FAQs about the ins and outs of being a movie critic.
Q: How do you see the movies early?
A: With my eyes. HA HA HA HA HA HA HA HA HA HA HA HA
Q: I will stop reading RIGHT NOW if this is just going to be smart-aleck answers.
A: OK, OK. Most films have advance screenings before they open. Some films have press screenings, to which only press are invited (duh), usually held at 10 a.m. And then other films have promo screenings, held in the evening, to which press and the public are invited (usually via ticket giveaways on radio stations), where they tape off a few rows for critics.
For indie films and other arthouse fare, the studios often avoid the expense of renting a theater for a screening by sending screener tapes to the critics to watch at home.
Q: Screenings at 10 in the morning? With no audience? Doesn’t that make it hard to enjoy, say, a comedy?
A: No, but you’re not alone in thinking that. It took some getting used to, but once I’d been at it a few months, seeing films at 10 a.m. (some were even at 9 a.m., back in the old days!) didn’t seem strange anymore. I’ve been just as scared or entertained or whatever sitting with only four other people in a theater at 10 a.m. as I would have been in a packed house at 7 p.m.
In fact, since audiences tend to distract me, what with their whispering and their wrapper-rattling and their shuffling around and whatnot, I probably get MORE enjoyment out of a film that I see in a very small group, regardless of what time of day it is.
That said, the studios tend to think that with comedies — especially big, mass-appeal comedies — we’ll enjoy it more if we see it with an audience, that the laughter surrounding us will inspire us to laugh, too.
It doesn’t work. Often, we sit there in our cluster, glancing around the theater in amazement that these people are actually LAUGHING at this. And other times, we’re the only ones laughing, and we wonder why no one else is. I think if you watch movies for a living, you probably are past the point where hearing chuckles behind you subconsciously forces you to join in on the chuckling yourself.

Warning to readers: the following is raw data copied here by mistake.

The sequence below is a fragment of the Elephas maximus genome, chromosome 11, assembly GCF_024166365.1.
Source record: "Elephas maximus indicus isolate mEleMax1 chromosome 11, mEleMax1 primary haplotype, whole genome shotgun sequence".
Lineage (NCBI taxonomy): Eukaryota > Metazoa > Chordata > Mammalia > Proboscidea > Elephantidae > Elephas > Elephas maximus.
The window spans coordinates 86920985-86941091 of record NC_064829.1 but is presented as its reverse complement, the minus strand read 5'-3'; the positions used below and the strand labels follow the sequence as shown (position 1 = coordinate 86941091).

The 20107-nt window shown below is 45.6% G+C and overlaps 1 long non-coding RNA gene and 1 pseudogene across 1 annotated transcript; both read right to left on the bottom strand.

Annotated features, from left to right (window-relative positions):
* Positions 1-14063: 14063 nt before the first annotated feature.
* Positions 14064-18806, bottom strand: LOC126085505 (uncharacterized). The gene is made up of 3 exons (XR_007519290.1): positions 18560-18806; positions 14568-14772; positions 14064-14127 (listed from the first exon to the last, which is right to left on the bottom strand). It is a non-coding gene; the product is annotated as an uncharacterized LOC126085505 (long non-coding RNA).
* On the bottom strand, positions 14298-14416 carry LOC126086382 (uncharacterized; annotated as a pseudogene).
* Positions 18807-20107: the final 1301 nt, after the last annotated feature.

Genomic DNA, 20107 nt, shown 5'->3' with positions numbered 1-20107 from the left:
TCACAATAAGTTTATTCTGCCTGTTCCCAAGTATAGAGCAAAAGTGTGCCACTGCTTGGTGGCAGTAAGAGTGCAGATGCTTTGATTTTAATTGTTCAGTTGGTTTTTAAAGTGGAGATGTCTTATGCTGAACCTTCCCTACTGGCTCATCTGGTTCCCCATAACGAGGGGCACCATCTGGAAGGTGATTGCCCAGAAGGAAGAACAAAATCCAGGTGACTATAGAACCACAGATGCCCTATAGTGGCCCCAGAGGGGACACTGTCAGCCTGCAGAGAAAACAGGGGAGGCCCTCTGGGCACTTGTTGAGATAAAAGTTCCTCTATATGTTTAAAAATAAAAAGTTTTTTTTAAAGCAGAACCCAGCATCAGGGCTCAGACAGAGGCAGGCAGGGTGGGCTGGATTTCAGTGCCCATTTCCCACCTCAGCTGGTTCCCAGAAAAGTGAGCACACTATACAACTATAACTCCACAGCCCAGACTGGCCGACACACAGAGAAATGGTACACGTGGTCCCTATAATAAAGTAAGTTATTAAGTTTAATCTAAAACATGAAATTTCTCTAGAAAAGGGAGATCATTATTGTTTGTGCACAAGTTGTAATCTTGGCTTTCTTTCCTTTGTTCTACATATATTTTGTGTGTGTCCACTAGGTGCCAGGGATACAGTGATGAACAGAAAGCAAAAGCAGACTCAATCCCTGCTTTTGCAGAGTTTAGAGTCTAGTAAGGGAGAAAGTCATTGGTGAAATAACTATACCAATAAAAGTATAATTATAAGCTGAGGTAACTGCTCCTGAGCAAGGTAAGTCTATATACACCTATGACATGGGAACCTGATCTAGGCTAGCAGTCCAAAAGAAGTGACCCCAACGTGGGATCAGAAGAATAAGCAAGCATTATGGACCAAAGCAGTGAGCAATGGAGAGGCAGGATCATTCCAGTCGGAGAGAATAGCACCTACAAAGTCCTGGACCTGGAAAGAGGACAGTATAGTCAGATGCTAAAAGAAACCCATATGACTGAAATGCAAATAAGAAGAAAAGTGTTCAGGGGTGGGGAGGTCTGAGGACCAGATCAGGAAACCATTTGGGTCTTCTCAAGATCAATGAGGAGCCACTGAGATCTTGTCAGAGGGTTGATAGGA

Q: How far in advance are these screenings held? Days? Weeks?
A: Usually days. Typically, screenings are Monday and/or Tuesday and/or Wednesday for films being released that Friday. Sometimes we’ll see one the previous Thursday (eight days before it opens). Sometimes, if the studio feels particularly confident that early promo screenings will lead to positive “buzz,” they’ll have several screenings, sometimes starting as early as six weeks before the release date. (Strangely, though they encourage the public who comes to these screenings to tell their friends how great it is, the critics are still under strict orders not to print their reviews early — even if they’re positive.)
Q: Do you critics all sit together?
A: Yep. At promo screenings, it’s sort of by necessity, since the studio reps have taped off seats in a particular area for us. But even at press-only screenings, we still tend to sit close to each other, if only so we can chit-chat before the movie starts.
I’m told the critics in some other cities hate each other, see each other as competition, and so on, and won’t fraternize or even sit next to each other. Those critics are big babies. Here in the SLC, we’re all friendly, keep each other in the loop on upcoming screenings, have been known to socialize outside of work, etc. One of my critic buddies even helped me move into my new apartment, and I’m the father of another one’s child (but don’t tell him).
Q: Where do you sit?
A: We’ve grown fond of the first couple rows of the “stadium seating” part of the theater. I like the very front row of that section, as it allows me to put my feet up on the railing. The only theater we ever deal with that doesn’t have stadium seating is the Broadway Centre downtown; there, we tend to be toward the back, off to one side or the other. We always sit near the aisle, wherever we are.
When I go to the movies on my own (i.e., not at a “screening”), I tend to sit farther back, and in the middle (unless the theater is crowded, then I aim for the aisle). I’ll go back as far as necessary to avoid having anyone sitting behind me. I think I’m afraid of being attacked by predators.
Q: Do you stay through the credits?